May 26, 2013 - Day 1
It was really happening. I always get excited when I start a trip but this time it was different. I wasn’t just going on a trip - I was driving to the Yukon!
I had loaded my vehicle the night before, filling it with too many clothes, too much camping gear, and enough peanut butter and canned food to keep me fueled until at least Alberta. I was astute enough not to bring a cooler. It’s just too easy for the affliction known as “ice worry” to harshly interrupt the perfect serenity of a solo camping trip.
I left Belleville at 6:42 AM and according to Google Maps the drive to the Rabbit Blanket Lake campground in Lake Superior Provincial Park was going to take 11 hours and 12 minutes. That gave me lots of time before dark! My overhead kayak cast a strong shadow on Highway 401 as it guided me westward. I adroitly dodged a couple of deer carcasses near the shoulder and continued. My journey into the unknown radio stations of central Ontario was underway!
I stopped for gas and a break south of Parry Sound and ate lunch at a rest stop on the Spanish River east of McKerrow, Ontario. My first recorded birds greeted me warmly at the rest area - a robin, ring-billed gull, and chipping sparrow. I was hopeful that the north would yield more unusual species than that!
I had my iPhone hooked up to my car’s speakers as I searched for a gas station and according to the bubbly voice on the Google Maps app, I was approaching “Salt Saint Mary”. I’m not sure who pronounces Sault Ste. Marie that way, but okay. I’ll go with it. I gassed up in the Saint Mary and was anxious to get to the campground as I departed.
I knew I was in northern Ontario when I saw a moose south of Pancake Bay. A young male casually strolled across the highway right in front of me, a good reminder to pay attention and not run into anything, especially something bigger than a Smart car. I arrived at the Agawa Bay Visitor Center at 5:30, only to find the parking lot empty and the center closed. No problem, I didn’t really need anything there anyway. On the bright side, the deserted surroundings allowed me to add chickadee, white-crowned sparrow, junco, and hermit thrush to my bird list. I finally arrived at the campground at 6:17, selected a site on the water, and enjoyed a fine dinner of beans, chicken noodle soup, and fruit. It was exciting to realize that I was more than 1000 kilometers from home and was only going to get further away!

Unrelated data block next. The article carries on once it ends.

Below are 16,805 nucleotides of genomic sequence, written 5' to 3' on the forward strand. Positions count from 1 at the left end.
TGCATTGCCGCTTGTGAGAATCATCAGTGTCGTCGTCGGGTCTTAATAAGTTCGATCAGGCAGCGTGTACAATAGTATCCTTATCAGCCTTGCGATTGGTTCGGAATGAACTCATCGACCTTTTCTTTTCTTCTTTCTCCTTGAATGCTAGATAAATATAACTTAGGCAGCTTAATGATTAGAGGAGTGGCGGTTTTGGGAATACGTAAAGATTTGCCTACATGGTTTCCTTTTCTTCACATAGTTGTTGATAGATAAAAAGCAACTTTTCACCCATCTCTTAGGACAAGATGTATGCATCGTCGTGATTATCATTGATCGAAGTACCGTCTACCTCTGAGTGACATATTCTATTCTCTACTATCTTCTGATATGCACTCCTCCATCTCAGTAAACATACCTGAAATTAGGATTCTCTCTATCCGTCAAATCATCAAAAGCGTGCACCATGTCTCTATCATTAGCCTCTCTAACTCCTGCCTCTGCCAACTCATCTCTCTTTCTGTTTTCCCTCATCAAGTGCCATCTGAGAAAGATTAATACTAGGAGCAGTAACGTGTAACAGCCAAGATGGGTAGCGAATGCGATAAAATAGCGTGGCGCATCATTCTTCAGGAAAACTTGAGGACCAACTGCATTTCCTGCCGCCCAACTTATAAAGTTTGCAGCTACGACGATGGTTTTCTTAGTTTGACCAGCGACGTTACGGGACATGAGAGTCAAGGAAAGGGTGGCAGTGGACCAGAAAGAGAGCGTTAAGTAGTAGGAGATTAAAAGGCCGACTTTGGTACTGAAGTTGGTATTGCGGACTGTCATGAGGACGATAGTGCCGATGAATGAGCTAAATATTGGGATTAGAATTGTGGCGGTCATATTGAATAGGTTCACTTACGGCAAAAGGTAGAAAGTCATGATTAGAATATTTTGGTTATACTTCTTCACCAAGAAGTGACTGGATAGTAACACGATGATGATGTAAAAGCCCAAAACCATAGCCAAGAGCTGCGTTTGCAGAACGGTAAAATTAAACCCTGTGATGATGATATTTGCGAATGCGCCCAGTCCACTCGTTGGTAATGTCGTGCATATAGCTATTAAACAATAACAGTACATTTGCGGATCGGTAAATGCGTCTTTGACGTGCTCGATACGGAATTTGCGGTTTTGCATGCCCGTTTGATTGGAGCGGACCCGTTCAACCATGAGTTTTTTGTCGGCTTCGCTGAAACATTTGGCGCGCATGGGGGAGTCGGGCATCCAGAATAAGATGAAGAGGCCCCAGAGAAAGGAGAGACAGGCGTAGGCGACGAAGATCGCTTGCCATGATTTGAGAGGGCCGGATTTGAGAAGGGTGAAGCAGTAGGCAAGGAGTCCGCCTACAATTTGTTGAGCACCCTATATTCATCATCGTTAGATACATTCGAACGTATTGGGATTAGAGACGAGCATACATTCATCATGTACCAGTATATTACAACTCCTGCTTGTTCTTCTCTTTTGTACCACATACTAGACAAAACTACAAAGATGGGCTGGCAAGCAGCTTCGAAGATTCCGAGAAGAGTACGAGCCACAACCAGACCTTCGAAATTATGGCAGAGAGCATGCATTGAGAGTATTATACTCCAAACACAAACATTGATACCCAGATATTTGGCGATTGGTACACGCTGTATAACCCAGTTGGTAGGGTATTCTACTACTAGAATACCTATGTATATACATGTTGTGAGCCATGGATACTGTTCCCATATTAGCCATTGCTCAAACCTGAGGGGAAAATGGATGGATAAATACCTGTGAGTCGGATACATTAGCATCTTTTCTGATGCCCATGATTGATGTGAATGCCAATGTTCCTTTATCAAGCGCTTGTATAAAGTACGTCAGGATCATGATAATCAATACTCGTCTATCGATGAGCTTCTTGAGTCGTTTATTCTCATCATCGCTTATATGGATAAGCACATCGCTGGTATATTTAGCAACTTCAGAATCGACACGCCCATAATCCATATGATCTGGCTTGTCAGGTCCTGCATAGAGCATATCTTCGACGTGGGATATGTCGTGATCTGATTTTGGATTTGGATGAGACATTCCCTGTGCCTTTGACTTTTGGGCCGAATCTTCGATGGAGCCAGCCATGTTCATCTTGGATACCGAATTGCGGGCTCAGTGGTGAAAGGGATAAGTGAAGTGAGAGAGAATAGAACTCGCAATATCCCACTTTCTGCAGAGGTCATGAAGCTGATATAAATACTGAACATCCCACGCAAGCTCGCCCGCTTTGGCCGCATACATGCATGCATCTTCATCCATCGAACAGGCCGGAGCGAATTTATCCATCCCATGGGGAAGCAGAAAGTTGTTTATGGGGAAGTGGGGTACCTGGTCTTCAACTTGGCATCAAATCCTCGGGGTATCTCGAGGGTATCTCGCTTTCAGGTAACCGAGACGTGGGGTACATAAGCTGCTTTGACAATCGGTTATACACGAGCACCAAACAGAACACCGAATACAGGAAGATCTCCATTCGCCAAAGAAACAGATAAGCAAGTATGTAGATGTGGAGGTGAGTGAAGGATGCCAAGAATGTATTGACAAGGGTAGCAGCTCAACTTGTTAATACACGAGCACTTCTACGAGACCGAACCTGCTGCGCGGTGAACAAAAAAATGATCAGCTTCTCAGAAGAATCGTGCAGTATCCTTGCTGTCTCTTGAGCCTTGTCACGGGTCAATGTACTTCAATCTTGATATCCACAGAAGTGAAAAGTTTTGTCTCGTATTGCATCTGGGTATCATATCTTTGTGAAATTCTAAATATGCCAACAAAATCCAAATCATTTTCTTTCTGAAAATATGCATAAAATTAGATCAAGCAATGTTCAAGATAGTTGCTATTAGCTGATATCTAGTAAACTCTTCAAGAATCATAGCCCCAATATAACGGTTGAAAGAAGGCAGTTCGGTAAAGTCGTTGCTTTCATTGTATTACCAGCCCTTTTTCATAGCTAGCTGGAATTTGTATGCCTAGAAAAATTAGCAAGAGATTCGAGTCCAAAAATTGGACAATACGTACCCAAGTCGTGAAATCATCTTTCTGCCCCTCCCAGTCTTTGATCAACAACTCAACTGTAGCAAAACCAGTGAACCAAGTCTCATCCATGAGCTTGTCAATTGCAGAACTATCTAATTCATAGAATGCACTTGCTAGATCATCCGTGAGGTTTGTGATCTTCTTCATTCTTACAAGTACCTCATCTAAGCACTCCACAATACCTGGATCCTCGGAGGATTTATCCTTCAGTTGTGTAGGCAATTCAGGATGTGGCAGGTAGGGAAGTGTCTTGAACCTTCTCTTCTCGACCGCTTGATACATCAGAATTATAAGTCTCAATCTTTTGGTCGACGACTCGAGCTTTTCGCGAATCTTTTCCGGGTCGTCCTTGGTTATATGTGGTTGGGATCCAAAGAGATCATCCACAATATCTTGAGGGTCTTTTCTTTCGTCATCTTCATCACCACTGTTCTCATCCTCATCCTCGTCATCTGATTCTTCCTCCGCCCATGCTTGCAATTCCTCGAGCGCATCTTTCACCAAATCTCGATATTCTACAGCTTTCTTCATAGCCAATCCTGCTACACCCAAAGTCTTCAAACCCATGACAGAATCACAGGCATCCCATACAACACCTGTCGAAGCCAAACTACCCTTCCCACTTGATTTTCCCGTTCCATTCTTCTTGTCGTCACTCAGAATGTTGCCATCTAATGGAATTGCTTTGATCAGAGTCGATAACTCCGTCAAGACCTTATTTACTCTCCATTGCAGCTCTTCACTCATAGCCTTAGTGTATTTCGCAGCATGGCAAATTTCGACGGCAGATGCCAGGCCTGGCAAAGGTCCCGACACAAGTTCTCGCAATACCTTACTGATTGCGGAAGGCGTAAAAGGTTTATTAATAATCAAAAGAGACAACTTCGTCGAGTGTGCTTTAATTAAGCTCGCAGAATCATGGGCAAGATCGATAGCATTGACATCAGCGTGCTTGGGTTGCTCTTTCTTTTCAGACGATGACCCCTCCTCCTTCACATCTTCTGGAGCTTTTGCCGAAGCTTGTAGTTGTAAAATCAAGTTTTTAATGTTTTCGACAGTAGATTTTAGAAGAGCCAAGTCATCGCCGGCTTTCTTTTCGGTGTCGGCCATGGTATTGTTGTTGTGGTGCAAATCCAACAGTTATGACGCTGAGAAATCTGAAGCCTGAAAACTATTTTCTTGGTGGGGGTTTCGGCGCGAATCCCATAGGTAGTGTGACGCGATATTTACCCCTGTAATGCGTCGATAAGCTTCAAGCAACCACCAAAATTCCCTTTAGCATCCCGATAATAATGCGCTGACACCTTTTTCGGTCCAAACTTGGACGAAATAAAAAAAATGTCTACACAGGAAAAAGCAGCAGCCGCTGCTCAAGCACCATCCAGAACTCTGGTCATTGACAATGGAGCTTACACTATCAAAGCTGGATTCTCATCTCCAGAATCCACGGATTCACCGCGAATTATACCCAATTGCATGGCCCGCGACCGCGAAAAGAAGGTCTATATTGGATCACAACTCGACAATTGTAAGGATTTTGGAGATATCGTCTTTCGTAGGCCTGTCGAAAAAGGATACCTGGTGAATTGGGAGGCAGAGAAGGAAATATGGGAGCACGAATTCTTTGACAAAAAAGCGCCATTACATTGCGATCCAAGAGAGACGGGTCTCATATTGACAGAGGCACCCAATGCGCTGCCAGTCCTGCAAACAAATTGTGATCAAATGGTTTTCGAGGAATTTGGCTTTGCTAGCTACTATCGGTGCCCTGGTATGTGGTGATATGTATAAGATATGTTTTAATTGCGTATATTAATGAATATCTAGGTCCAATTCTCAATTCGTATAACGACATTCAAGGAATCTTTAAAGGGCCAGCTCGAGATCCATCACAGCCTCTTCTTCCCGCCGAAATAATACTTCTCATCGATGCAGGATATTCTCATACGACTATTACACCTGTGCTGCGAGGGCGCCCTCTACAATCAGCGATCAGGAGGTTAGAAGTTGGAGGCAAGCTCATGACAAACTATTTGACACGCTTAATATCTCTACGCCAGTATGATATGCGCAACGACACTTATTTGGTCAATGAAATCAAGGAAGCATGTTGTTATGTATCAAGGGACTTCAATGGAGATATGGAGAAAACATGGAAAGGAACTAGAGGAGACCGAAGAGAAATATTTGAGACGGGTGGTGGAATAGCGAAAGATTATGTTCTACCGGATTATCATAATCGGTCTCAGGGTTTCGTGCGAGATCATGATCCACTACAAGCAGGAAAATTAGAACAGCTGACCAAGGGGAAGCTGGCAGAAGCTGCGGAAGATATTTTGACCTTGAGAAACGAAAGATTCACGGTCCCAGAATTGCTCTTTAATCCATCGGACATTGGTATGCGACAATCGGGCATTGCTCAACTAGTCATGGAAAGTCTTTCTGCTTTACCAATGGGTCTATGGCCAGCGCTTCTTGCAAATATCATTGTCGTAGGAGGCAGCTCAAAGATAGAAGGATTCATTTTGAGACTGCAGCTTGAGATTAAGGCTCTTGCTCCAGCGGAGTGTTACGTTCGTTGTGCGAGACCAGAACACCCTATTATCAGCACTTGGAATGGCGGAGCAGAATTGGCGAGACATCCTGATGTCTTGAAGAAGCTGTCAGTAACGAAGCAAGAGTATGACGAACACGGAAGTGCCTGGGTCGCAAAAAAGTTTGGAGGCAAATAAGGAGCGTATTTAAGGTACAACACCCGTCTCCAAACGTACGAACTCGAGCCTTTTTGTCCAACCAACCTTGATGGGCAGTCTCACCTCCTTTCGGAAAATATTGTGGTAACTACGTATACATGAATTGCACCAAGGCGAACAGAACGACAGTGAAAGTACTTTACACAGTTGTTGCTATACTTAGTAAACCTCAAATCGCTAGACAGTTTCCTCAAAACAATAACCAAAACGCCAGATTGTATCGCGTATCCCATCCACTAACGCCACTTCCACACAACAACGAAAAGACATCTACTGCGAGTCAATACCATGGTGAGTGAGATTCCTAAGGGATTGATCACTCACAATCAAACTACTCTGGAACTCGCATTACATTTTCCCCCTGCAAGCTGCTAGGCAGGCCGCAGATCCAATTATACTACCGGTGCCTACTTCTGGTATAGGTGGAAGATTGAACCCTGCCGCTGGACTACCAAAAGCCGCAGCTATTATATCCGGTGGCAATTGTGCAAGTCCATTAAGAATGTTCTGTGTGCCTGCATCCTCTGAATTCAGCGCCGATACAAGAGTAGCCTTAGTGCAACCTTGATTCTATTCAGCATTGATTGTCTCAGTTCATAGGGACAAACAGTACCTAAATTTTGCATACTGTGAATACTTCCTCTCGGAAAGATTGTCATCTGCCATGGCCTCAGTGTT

May 27, 2013 - Day 2
My excitement carried over to the morning and allowed me to get up with my alarm at 5:00 AM. However, excitement was replaced with a stark realization that it was darn cold. I suspect the overnight temperature was around -3 degrees Celsius, cold enough to make early morning metal-touching a no-no. I took some pictures of the lake, put on my kayaking gloves, and launched my kayak directly from my site.
I quietly followed a pair of loons as they toured the lake searching for breakfast:
My hopes for a “moose in the mist” shot were dashed but I was thankful to notice an American bittern on the shore. It scurried away but not before I got some photos. The darkness required ISO 6400 but I was still pleased:
I had decided not to drive anywhere on my second day so that I could take sunset photos at Gargantua Bay. Instead of driving, I opted to explore the Wawa Sewage Lagoon. Sounds like fun, right? It was a great spot! I added two life birds (Wilson’s warbler and mourning warbler) but the rarest species was a marbled godwit, which should have been further west. Can’t it read a map?
I returned to my site for dinner and headed out afterwards for Gargantua Bay. On the way, I noticed that there were still snow piles near the park office!
The road to Gargantua Bay is a about 16 kilometers of winding and bumpy gravel but it’s usually worth the drive. I wasn’t especially pleased with my sunset photos at the time, but they ended up being fine:
May 28, 2013 - Day 3
I awoke at 6:22, ready to start my second day of extensive driving. My goal was to get somewhere near Dryden and my only planned stop was at the Terry Fox Memorial in Thunder Bay. I’m a huge Terry Fox fan. He selflessly ran 5373 kilometers over 143 days, basically a marathon a day! Best Canadian. Ever!
I ended up making it to Sandbar Lake Provincial Park by dinner and decided to camp there. Among the singing redstarts, I noticed an interesting sight in the campground:
I didn’t think much of the bear trap until I watched the sunset on the empty park beach. There were bear tracks everywhere! Later on my trip I learned that a man had been attacked by a bear at the park. I guess the trap was there for a reason!
There was a pair of barred owls in the campground. I went to sleep and prepared for Manitoba as the owls called their familiar “Who cooks for you? Who cooks for you all?”.